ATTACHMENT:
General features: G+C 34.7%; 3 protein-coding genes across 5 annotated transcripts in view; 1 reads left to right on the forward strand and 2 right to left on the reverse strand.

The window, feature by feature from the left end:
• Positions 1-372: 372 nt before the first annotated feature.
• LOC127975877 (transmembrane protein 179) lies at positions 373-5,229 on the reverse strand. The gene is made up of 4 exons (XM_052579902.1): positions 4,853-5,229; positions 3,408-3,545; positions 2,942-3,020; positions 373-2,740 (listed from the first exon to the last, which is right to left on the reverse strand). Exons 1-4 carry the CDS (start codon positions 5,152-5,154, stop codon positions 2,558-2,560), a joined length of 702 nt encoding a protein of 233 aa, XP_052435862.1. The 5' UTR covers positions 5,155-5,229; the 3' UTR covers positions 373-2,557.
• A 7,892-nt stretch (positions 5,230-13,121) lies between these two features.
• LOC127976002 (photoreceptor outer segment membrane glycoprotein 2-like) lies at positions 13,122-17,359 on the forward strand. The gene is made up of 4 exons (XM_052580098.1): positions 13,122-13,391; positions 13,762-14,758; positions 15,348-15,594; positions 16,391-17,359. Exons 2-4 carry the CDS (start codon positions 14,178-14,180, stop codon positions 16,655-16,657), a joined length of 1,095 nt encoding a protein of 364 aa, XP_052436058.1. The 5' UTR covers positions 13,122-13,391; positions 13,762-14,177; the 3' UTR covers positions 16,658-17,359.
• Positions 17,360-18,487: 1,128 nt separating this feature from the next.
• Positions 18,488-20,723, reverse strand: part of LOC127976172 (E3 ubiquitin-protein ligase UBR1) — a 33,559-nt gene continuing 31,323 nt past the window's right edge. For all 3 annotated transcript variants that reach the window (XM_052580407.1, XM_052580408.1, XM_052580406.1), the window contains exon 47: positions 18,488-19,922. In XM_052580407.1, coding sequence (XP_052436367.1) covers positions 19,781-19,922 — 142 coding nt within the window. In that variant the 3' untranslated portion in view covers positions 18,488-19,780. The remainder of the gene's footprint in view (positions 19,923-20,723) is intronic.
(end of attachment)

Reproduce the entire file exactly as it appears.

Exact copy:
General features: G+C 34.7%; 3 protein-coding genes across 5 annotated transcripts in view; 1 reads left to right on the forward strand and 2 right to left on the reverse strand.

The window, feature by feature from the left end:
• Positions 1-372: 372 nt before the first annotated feature.
• LOC127975877 (transmembrane protein 179) lies at positions 373-5,229 on the reverse strand. The gene is made up of 4 exons (XM_052579902.1): positions 4,853-5,229; positions 3,408-3,545; positions 2,942-3,020; positions 373-2,740 (listed from the first exon to the last, which is right to left on the reverse strand). Exons 1-4 carry the CDS (start codon positions 5,152-5,154, stop codon positions 2,558-2,560), a joined length of 702 nt encoding a protein of 233 aa, XP_052435862.1. The 5' UTR covers positions 5,155-5,229; the 3' UTR covers positions 373-2,557.
• A 7,892-nt stretch (positions 5,230-13,121) lies between these two features.
• LOC127976002 (photoreceptor outer segment membrane glycoprotein 2-like) lies at positions 13,122-17,359 on the forward strand. The gene is made up of 4 exons (XM_052580098.1): positions 13,122-13,391; positions 13,762-14,758; positions 15,348-15,594; positions 16,391-17,359. Exons 2-4 carry the CDS (start codon positions 14,178-14,180, stop codon positions 16,655-16,657), a joined length of 1,095 nt encoding a protein of 364 aa, XP_052436058.1. The 5' UTR covers positions 13,122-13,391; positions 13,762-14,177; the 3' UTR covers positions 16,658-17,359.
• Positions 17,360-18,487: 1,128 nt separating this feature from the next.
• Positions 18,488-20,723, reverse strand: part of LOC127976172 (E3 ubiquitin-protein ligase UBR1) — a 33,559-nt gene continuing 31,323 nt past the window's right edge. For all 3 annotated transcript variants that reach the window (XM_052580407.1, XM_052580408.1, XM_052580406.1), the window contains exon 47: positions 18,488-19,922. In XM_052580407.1, coding sequence (XP_052436367.1) covers positions 19,781-19,922 — 142 coding nt within the window. In that variant the 3' untranslated portion in view covers positions 18,488-19,780. The remainder of the gene's footprint in view (positions 19,923-20,723) is intronic.